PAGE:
When Ronald Coase and Guido Calabresi pioneered the application of economics to law in the early 1960s, they pushed efficiency, incentives, and the iconic “rational actor” – one who behaves rationally to pursue its preferences – at the forefront of areas of private law such as civil liability. , contracts and ownership.
UVA law professor and vice-dean of the school, Michael D. Gilbert, teamed up with his mentor and former professor, Robert D. Cooter of the University of California, Berkeley, to push this analysis a a step further by applying economic theory to the realm of public law. Their new textbook, “Public Law and Economics”, will be published by Oxford University Press this month.
Although it may seem counter-intuitive to apply economic analysis to areas that don’t focus on money or numbers, the book is an extension of the past 60 years of research in law and economics, a Gilbert said.
“A lot of people believe that economics has no place in public law because it’s about dollars and cents, but that’s a misunderstanding,” Gilbert said. “Economics rests on a much deeper conception of the social good than that. Even if you reject this design, you should still worry about the economy because of its emphasis on incentives. The law generally aims to change people’s behavior, and it is easier to achieve this with a thorough understanding of the incentives.
The book was written over a six-year period, and much of the authors’ time was spent figuring out how to organize the text into cohesive, digestible topics that apply universally.
“Public law encompasses everything from international treaties to the separation of governmental powers to speed limits that we probably all violated on our way to work this morning,” Gilbert said. “There’s too much out there to organize the book by legal topic, so we decided to organize it around what we consider to be fundamental processes of governance.”
The authors concluded that “virtually all public law, from those great treaties to those speed limits, is the product of one or more of six fundamental processes,” Gilbert said. “If you understand the economic forces that underlie these fundamental processes of lawmaking – negotiation, voting, entrenchment, delegation, judgment and enforcement – you will understand a great deal about public law.”
Gilbert and Cooter’s goal is not necessarily to state policy prescriptions, but rather to use economic analysis to allow readers to think about why public laws and regulations are enacted and whether they are likely to achieve their goals.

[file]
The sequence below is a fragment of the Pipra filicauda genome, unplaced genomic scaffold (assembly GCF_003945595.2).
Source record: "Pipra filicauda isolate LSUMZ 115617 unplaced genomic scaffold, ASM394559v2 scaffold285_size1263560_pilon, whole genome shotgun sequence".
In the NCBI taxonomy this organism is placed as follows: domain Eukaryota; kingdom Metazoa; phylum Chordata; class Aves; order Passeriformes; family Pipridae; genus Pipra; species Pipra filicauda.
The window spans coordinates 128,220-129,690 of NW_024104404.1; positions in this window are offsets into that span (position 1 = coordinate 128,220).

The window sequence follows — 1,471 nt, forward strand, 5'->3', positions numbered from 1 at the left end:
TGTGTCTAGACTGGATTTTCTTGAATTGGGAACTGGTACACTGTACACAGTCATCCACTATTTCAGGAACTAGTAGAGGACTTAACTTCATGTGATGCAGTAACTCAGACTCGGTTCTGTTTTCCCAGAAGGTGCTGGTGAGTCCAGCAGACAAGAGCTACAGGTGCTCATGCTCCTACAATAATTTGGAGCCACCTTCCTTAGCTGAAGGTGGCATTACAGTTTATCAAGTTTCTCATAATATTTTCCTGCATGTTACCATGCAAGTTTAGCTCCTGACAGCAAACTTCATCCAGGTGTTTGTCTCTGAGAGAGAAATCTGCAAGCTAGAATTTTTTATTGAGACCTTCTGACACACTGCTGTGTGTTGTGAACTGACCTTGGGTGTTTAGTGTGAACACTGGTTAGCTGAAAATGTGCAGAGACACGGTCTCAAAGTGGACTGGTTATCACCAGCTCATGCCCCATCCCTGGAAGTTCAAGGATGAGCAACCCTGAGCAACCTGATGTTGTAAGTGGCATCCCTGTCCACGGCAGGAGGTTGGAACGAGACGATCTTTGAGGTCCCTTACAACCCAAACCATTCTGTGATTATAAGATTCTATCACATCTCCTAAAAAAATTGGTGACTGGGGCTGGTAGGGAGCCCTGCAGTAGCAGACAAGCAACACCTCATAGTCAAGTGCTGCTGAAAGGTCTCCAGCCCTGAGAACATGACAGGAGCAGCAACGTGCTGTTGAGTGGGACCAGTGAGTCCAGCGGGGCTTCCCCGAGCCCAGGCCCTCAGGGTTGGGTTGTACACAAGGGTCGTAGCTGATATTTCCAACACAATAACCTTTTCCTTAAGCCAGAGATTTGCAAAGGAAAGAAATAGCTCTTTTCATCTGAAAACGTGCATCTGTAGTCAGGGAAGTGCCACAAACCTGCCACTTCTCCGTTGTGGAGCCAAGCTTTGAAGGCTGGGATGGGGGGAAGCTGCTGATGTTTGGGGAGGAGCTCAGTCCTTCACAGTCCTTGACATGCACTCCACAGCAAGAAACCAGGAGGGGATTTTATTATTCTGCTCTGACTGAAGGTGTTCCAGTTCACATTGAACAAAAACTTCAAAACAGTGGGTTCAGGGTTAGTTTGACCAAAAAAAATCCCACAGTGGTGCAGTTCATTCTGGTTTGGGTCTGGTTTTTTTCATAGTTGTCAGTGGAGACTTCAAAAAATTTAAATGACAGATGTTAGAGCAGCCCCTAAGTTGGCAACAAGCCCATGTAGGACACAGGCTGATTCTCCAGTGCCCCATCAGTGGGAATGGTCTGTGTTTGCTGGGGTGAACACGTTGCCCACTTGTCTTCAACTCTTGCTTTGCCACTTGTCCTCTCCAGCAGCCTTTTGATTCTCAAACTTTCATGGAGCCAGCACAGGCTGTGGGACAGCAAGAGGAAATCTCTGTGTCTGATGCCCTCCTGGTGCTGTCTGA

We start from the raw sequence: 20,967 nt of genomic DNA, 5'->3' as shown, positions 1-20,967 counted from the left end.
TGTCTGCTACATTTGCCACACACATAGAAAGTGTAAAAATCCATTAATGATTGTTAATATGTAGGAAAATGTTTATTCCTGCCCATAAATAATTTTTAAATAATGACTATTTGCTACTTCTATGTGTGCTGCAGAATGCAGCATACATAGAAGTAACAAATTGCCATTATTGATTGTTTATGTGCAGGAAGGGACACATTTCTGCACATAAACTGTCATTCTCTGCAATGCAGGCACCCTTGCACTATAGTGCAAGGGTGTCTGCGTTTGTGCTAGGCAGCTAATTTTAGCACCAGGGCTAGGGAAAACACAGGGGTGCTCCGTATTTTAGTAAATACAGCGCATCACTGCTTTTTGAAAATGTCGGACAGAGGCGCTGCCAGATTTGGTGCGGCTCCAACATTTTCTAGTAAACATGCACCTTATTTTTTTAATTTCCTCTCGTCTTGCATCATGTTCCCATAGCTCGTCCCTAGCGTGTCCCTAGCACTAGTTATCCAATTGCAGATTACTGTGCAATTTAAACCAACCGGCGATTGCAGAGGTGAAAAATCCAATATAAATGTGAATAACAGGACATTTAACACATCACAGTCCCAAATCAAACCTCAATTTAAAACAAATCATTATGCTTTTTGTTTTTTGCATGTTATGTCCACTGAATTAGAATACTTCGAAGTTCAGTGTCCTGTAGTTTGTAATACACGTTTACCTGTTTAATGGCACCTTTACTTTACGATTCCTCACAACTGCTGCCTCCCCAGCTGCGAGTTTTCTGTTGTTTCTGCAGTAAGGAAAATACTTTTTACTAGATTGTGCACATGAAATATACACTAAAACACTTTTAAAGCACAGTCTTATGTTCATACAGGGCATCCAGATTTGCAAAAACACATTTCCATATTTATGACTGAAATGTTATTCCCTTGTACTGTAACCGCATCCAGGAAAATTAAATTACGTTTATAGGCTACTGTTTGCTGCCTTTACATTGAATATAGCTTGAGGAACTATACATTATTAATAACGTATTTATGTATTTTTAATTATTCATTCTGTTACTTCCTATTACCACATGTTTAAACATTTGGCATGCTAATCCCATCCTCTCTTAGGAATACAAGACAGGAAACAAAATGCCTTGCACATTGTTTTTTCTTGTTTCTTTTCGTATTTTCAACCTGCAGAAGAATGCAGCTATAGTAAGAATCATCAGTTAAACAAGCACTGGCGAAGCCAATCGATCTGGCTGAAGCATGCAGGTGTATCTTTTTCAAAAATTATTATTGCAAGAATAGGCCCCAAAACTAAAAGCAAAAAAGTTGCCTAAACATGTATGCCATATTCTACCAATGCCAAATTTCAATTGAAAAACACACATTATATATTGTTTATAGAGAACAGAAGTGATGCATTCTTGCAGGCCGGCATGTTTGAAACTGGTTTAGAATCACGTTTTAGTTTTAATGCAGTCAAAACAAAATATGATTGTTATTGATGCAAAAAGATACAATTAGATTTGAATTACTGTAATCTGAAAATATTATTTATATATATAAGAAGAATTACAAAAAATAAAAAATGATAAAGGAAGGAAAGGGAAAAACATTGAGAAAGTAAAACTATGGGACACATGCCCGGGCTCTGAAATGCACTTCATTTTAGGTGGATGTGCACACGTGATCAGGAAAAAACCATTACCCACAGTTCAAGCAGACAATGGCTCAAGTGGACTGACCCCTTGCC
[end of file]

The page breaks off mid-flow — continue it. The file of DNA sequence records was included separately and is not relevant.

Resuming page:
Take, for example, a law requiring people to publicly disclose their political contributions. A litigant could argue that it violates freedom of speech, while the state would defend the law by claiming that disclosure reduces the risk of corruption.
Looking at the law through the lens of economics reveals a surprise, Gilbert said.
“Disclosure provides information to the public and allows people to track fraudulent transactions,” Gilbert said. “It’s good. But it also provides information to corrupt actors: who is buying, who is selling and at what price.”
All markets, including illegal markets, need information to operate, he added, so “in deciding whether disclosure combats corruption, the question is whether the gains from transparency outweigh the losses. that accumulate when we grease the market with bribes”.
Among other implications, Gilbert said, “this reasoning calls into question the Supreme Court’s finding that campaign finance disclosure can contain bribery.”
Cooter is a pioneer in law and economics and a recipient of the Ronald H. Coase Medal, awarded in recognition of major contributions to the field. He was founding director of the American Law and Economics Association and co-founder of the Latin American and Caribbean Law and Economics Association. He is the co-author of at least three other books – including “Law and Economics” – and he has published a wide variety of articles applying economic analysis to private law, constitutional law and the law of developing countries.
Gilbert was the first director of the law school’s Center for Public Law and Political Economy and is a member of the Democracy Initiative’s Corruption Lab for Ethics, Accountability, and the Rule of Law. He won the UVA All-University Teaching Award and the Student Council Distinguished Teaching Award.
Gilbert already integrates economic theory into his political law courses, including the regulation of political process and constitutional law and economics, but the new book is designed to put economic knowledge and tools at the disposal of professors and their students, as well as to a wider audience, including researchers. , academics and policy makers. To achieve this goal, Cooter and Gilbert entered into an open access agreement to make the book available online for free.
Ironically, they spent six years working on a book with no economic return, suggesting that the rational actor might just be mythical. But Gilbert explains this tension through the same lens that he and Cooter applied to public law analysis: The arrangement satisfies the preferences of each party.
“It was never going to be a lucrative business – we don’t care about that,” Gilbert said. “We could have done it the conventional way and we would have had a few hundred dollars in royalties every year. But we don’t want money; we want people to use the book. The open access agreement is an investment, and we think it’s a very good investment.